Yankees ace Gerrit Cole in his minor league rehab assignment...

Yankees ace Gerrit Cole in his minor league rehab assignment with the Somerset Patriots, the team's Double-A affiliate, taking on the Hartford Yard Goats in Bridgewater, NJ, Tuesday, June 4, 2024 Credit: Ed Murray

There are plenty of perks to being the gilded kings of New York — to having your home run hitters draw comparisons to the Murderers’ Row of old, and fielding a rotation so dominant, the guy who went into the season as the No. 5 starter is now in the Cy Young conversation.

There’s the fanfare and the jubilation, of course — every day at Yankee Stadium seems like a party these days, and especially Wednesday night in their 9-5 win over the Twins — and dreams of a pinstriped parade down the Canyon of Heroes. But there are also other, quieter benefits that are setting up this team for long-term success, and lately, some of that’s manifested on how they’re treating Gerrit Cole.

You know the deal by now: The reigning Cy Young winner went down in March with nerve inflammation and edema in his pitching elbow, and immediately, a sense of woe was cast all about the Bronx. Sure, they had Juan Soto, but could they really survive losing their ace for two-plus months when their starting pitching was such a liability last year?

The answer, it turns out, is, yes, absolutely.

Wednesday, it was Carlos Rodon’s turn to shine — he was perfect through 5 1/3 before giving up two runs. And, naturally, Aaron Judge “helped out,” driving in five runs.

Ho-hum, another complete victory. More proof that, while the Yankees might’ve been this cautious with Cole no matter what, all this dominance makes that choice so much easier.

Cole threw 45 pitches in his first rehab outing with Double-A Somerset Tuesday, 34 for strikes, and looked so much like himself, there could have been legitimate question as to whether the Yankees should just give him a few days and let him take the hill here.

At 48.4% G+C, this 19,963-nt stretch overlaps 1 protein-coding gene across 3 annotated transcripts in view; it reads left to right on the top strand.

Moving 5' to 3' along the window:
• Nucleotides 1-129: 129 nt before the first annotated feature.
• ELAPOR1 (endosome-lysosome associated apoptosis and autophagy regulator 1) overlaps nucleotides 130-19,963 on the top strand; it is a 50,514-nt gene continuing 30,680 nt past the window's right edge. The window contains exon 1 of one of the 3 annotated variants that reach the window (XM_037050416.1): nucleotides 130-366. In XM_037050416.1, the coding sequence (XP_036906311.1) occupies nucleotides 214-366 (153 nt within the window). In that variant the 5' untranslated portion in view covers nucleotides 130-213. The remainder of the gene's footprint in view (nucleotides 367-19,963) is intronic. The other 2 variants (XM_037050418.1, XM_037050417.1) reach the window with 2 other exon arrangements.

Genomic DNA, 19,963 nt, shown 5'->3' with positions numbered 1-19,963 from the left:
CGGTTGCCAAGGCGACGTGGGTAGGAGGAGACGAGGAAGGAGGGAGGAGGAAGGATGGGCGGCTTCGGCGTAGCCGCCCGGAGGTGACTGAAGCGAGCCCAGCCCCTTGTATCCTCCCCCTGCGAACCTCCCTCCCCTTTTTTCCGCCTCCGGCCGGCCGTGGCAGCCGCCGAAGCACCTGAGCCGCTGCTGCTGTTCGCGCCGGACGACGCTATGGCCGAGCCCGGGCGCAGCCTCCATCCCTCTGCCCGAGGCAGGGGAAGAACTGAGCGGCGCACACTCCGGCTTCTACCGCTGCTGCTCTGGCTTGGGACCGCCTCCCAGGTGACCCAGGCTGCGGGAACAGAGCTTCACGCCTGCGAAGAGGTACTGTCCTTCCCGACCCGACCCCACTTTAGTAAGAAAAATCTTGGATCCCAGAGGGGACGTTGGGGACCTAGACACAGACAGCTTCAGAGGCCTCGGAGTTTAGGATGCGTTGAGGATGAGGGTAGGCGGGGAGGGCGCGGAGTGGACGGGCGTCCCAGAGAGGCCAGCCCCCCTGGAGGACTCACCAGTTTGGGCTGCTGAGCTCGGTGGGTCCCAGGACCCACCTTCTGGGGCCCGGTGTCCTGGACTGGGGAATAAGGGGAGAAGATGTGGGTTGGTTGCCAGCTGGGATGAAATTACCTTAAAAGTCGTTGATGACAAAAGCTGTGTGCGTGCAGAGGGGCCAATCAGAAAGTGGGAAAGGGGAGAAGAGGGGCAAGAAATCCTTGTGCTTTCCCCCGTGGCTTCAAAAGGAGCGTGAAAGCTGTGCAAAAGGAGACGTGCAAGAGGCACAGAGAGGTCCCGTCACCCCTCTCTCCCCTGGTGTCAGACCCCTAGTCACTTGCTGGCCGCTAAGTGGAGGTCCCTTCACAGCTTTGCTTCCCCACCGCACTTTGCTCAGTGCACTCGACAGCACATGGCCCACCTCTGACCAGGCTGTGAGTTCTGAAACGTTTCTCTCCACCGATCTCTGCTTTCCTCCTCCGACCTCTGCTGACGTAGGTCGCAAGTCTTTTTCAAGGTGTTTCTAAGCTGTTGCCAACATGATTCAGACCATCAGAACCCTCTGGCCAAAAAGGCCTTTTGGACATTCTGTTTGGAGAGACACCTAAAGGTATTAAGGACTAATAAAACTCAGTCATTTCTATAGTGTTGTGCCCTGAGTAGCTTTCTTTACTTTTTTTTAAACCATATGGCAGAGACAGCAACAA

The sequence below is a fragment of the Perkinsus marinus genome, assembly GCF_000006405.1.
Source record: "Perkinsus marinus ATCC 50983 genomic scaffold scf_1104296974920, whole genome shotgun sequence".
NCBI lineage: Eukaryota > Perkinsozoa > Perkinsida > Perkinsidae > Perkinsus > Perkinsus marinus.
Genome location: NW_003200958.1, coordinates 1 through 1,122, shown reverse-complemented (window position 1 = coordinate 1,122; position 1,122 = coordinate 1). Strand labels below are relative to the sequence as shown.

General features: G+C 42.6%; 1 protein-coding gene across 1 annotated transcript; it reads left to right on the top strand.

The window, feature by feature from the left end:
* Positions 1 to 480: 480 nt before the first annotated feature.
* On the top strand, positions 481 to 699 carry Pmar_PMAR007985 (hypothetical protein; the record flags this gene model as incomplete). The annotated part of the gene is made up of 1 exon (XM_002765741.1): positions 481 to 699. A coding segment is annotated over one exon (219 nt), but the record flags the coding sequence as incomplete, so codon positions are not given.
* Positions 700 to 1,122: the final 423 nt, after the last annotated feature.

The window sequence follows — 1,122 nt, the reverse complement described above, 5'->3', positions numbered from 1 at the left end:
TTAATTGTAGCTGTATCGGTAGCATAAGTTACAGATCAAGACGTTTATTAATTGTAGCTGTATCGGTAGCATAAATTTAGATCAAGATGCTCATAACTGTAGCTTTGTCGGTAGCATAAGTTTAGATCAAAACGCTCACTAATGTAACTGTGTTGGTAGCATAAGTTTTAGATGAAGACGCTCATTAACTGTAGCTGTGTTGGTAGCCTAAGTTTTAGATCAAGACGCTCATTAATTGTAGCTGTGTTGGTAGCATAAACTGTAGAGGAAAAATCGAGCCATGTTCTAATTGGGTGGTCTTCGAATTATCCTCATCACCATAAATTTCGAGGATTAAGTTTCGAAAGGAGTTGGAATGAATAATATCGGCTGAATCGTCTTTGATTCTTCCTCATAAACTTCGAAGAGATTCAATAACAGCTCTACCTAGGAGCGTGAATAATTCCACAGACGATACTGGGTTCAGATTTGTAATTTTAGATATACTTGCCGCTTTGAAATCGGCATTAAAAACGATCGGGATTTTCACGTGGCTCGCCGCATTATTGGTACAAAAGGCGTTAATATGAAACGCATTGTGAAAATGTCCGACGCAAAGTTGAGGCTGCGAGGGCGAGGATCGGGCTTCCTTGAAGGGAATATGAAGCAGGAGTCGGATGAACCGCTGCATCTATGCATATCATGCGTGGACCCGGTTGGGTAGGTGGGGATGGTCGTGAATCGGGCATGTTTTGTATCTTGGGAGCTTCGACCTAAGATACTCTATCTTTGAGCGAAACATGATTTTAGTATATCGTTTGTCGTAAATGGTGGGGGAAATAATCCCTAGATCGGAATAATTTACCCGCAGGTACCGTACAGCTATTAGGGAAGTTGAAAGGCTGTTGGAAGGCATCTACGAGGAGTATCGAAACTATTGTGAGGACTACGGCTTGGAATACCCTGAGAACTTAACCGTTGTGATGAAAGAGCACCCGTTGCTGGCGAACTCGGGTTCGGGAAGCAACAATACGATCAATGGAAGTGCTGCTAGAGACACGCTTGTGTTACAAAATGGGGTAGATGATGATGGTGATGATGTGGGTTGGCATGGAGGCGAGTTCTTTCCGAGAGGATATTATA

They’re not going to do that, of course. Aaron Boone said Wednesday that Cole likely would still have at least another two or three rehab assignments, and that the team wasn’t sure if they wanted his pitch count to be partially or fully built up before activating him. He said all of that, by the way, before the Yankees won their season-high seventh in a row (they’re tied with the Phillies for best record in baseball).

So, would the decision on when to use Cole be dependent on the standings, or the point in the season, or even on if Clarke Schmidt — on the 15-day injured list with a right lat strain — didn’t heal as quickly as hoped?

“I don’t think so,” Boone said. “This is about Gerrit and making sure he’s in the best place to be the best version of himself.”

And how are they going to determine whether they prefer a full or partial buildup?

“That’s probably more nuanced and (predicated) on conversations that he has, especially with the pitching department, the strength and conditioning and the training staff,” Boone said. It’s about “what makes the most sense and understanding that each step is a rise in adrenaline, managing that. . . . Those will be subtle conversations.”

Subtlety, nuance, caution — these are some of the benefits of success, and a hallmark of what could make this team unstoppable down the stretch.

It’s not just that they’re setting themselves up to have a peak Gerrit Cole locked and loaded for the second half of the season. They’ve also taken steps to optimize their health and recovery methods to better cater to a roster that has historically struggled with injury. Add to that, their measured approach in how they're dealing with Luis Gil, the aforementioned Cy Young candidate who’s never thrown more than 96 innings in any professional baseball season; there’s no innings cap on him, Boone said previously, but they're ready to act if he shows signs of wear.

It's an ethos built around logic and patience, and it’s trickled down to the players. If you want proof, just look at Cole himself: He wants to play more than anyone — when he first threw live batting practice last month, he wore his full uniform because he missed it — but he’s not letting that desire call the shots.

Tuesday in Somerset, Cole was asked what was next for him. “Dinner with my wife,” he quipped. As for the outing itself? “I didn’t really have any expectations.”

Does he feel any pressure now that Schmidt is hurt? “No.”

There’s a lot of confidence in that level of tranquility — a steadiness that should benefit the Yankees in a chaotic postseason picture that's only gotten more unpredictable with expanded playoffs.

This approach also engenders a sense of trust in the clubhouse. The Yankees have the luxury of taking care of the individual as well as the whole, and if you think that doesn’t make some sort of impact on Soto — who will spend this offseason deciding where he’s going to spend the rest of his career — you’re mistaken. Sure, the young superstar will want the most money possible, but at a certain point, winning matters, and liking where you work matters, too.

In short, let Cole take his time. Let the Yankees take things slow now so they can go fast later.

You earn that right when you’re the kings of New York, of the American League, and of baseball.


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